On May 4, graduate students from all ten UC campuses participated in the first annual UC system-wideGrad Slam tournament. The competition showcased a sample of the creative research and sharpest minds across science, linguistic, stem cell and neuroscience fields.

Ten graduate students competed to explain their research in a way that is entertaining, informative and engaging to the public. The event was held at the Oakland Marriott Hotel, near the UC Office of the President.

Contestants included:

  • Ph.D. candidate Alexis Shusterman of UC Berkeley
  • Ryan Dowdy, a food science student at UC Davis
  • Ashley Fong studying “scaffolding” made of skin cells for stem cells at UC Irvine
  • Jean Paul Santos studying space­-based antennas at UCLA
  • Nathaniel Bogie studying drought research at UC Merced
  • Jeannette Rapicavoli studying the global food crisis at UC Riverside
  • Alex Phan studying implanted sensors to help glaucoma patients at UC San Diego
  • Sama Ahmed studying fruit fly’s courtship at UC San Francisco
  • Daniel Hieber studying native languages at UC Santa Barbara
  • Justine Smith studying the ecological impact of humans at UC Santa Cruz

Contestants were judged on clarity, organization, delivery, visuals, appropriateness, intellectual significance, and engagement.

Presiding over the event was UC President Janet Napolitano as emcee. After the whirlwind back-to-back presentations, the judges’ scores were tallied. The top three winners are:

  • First place: UC Irvine’s Ashley Fong for her presentation titled “Stem Cells: How to Mend a Broken Heart”
  • Second place: UC Santa Barbara’s Daniel Hieber for his presentation titled “Renaissance on the Bayou: Reviving the Chitimacha Language”
  • Third place: UC San Diego’s Alex Phan for his presentation titled “Intraocular Pressure Sensor: Fight for Sight”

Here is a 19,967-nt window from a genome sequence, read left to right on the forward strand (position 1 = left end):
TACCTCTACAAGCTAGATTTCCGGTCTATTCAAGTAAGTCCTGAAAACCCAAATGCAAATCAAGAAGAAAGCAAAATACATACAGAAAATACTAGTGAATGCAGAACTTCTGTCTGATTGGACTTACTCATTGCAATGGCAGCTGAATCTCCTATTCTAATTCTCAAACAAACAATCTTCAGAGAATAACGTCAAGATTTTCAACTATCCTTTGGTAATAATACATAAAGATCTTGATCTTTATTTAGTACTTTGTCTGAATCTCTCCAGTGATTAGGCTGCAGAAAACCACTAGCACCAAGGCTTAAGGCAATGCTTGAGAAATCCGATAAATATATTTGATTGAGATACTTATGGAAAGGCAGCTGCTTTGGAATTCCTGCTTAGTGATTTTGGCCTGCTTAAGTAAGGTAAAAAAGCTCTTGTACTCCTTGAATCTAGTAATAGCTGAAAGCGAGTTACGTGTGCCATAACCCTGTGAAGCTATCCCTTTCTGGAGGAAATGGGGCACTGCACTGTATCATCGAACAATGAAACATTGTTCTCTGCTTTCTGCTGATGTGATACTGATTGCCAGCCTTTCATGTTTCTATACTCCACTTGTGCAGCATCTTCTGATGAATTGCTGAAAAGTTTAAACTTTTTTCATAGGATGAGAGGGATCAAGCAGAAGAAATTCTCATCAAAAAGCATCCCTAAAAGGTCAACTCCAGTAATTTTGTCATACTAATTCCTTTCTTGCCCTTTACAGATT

The Grad Slam winner received a prize of $6,000 and a stylized microphone award called the “Slammy”. Runners up received prizes of $3,000, and $1,000 respectively, along with a citation to recognize their participation.

Shusterman, who was introduced as the second contestant, presented her idea about monitoring carbon dioxide in high-definition using the analogy of pixels. “We live in an era of high definition,” she said. “We know having more pixels makes life better.” She described a new approach to monitoring carbon dioxide as part of BEACO2N (Berkeley Atmospheric CO2 Observation Network), a hi-def carbon dioxide monitoring instrument.

Second place winner Daniel Hieber discussed his research goal to document languages like Native American Chitimacha before they disappear. Hieber began his presentation by discussing two Louisiana residents who were the last speakers of the Chitimacha language. “Image what it’s like to be the last speakers of your language knowing that when you pass away, your language will fall silent,” said Hieber. “These endangered languages, or languages no longer being learned by the youth, have some of the most fascinating things to tell us about the nature and history of language.”

Third place winner Alex Phan is developing an implanted sensor to help glaucoma patients continually monitor their eye pressure.

To view the contestants in action, see the Grad Slam video.

The Grad Slam concluded with thanks to the UC Graduate Deans, including Dean Fiona Doye, who orchestrated the campus competitions. UC Santa Barbara Graduate Dean Carol Genetti received special accolades for starting Grad Slam on her campus three years ago and turning it into a system-wide competition.